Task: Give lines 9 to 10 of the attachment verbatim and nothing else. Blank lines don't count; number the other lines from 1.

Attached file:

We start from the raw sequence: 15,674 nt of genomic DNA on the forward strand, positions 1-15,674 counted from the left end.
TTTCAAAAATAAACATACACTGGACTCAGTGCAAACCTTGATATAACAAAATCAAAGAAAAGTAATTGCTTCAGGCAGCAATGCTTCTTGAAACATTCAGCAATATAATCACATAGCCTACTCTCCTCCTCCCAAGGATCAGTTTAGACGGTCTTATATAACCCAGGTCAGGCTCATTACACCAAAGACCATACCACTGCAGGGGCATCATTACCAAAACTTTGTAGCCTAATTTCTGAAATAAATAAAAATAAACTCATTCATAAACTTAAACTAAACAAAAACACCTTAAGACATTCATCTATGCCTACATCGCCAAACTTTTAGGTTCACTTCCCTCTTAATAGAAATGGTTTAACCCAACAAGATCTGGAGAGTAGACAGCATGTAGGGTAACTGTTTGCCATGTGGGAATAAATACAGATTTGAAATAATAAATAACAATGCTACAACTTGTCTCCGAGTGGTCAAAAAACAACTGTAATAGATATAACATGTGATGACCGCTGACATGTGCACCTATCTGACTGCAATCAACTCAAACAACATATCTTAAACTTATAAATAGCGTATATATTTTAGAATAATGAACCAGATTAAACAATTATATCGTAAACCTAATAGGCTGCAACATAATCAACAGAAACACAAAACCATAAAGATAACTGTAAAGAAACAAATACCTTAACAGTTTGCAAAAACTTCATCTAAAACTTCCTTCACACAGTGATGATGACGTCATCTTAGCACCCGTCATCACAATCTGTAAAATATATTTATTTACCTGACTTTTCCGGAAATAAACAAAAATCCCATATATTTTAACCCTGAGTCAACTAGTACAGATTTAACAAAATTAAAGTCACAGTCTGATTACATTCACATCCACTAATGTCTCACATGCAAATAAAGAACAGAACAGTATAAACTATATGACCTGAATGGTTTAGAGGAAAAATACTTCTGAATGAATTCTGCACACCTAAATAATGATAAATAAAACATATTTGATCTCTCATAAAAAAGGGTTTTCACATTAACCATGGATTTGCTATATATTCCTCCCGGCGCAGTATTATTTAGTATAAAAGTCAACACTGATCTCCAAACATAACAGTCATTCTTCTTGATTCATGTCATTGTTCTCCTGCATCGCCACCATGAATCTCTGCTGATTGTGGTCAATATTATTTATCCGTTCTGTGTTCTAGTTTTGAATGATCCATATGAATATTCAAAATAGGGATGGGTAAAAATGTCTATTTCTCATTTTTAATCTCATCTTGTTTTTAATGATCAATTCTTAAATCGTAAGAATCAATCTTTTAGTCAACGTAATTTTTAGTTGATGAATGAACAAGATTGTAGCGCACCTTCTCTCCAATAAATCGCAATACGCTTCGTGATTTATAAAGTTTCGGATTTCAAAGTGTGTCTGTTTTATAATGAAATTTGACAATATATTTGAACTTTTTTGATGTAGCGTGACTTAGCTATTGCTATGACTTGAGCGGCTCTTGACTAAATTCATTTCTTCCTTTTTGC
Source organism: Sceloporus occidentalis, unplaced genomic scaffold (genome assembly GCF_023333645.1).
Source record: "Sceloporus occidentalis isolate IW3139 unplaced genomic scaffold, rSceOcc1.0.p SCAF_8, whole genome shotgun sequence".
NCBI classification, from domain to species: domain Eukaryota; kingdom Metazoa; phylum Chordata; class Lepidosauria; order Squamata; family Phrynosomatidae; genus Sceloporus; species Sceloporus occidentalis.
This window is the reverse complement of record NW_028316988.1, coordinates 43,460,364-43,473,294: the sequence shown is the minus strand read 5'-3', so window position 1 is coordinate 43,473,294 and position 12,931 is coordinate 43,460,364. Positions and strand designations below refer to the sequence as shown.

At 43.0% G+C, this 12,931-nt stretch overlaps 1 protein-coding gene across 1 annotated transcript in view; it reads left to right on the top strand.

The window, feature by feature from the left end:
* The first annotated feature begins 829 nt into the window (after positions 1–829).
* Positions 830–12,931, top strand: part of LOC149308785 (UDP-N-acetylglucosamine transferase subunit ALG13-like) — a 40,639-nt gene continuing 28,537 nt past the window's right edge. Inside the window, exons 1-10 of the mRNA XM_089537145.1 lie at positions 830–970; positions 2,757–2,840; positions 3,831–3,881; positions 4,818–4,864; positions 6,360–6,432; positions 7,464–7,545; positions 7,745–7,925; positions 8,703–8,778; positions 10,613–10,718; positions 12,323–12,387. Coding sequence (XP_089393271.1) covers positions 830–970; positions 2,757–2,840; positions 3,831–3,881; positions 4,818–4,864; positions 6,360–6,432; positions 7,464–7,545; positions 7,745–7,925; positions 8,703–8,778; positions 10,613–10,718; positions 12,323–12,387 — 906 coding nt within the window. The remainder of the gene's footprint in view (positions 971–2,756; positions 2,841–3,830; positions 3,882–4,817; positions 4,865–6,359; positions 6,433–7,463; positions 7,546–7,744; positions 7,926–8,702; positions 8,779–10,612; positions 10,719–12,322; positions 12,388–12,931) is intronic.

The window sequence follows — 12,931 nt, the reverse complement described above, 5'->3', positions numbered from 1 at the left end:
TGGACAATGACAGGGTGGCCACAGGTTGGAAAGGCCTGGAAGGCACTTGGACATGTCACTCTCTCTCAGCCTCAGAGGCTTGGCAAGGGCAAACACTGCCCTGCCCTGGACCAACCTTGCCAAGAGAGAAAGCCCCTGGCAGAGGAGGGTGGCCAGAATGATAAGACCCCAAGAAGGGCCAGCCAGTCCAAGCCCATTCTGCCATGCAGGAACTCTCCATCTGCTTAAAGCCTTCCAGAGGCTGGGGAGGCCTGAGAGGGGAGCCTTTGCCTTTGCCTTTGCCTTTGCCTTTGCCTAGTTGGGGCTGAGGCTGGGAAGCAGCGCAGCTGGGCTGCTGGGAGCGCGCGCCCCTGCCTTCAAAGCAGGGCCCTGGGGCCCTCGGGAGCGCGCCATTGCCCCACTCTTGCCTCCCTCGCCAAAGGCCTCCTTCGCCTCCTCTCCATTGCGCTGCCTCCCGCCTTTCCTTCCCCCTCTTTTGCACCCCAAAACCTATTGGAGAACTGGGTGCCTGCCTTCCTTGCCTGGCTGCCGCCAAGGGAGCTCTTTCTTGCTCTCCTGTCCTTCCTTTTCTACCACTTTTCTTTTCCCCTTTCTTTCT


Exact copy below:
* The first annotated feature begins 829 nt into the window (after positions 1–829).
* Positions 830–12,931, top strand: part of LOC149308785 (UDP-N-acetylglucosamine transferase subunit ALG13-like) — a 40,639-nt gene continuing 28,537 nt past the window's right edge. Inside the window, exons 1-10 of the mRNA XM_089537145.1 lie at positions 830–970; positions 2,757–2,840; positions 3,831–3,881; positions 4,818–4,864; positions 6,360–6,432; positions 7,464–7,545; positions 7,745–7,925; positions 8,703–8,778; positions 10,613–10,718; positions 12,323–12,387. Coding sequence (XP_089393271.1) covers positions 830–970; positions 2,757–2,840; positions 3,831–3,881; positions 4,818–4,864; positions 6,360–6,432; positions 7,464–7,545; positions 7,745–7,925; positions 8,703–8,778; positions 10,613–10,718; positions 12,323–12,387 — 906 coding nt within the window. The remainder of the gene's footprint in view (positions 971–2,756; positions 2,841–3,830; positions 3,882–4,817; positions 4,865–6,359; positions 6,433–7,463; positions 7,546–7,744; positions 7,926–8,702; positions 8,779–10,612; positions 10,719–12,322; positions 12,388–12,931) is intronic.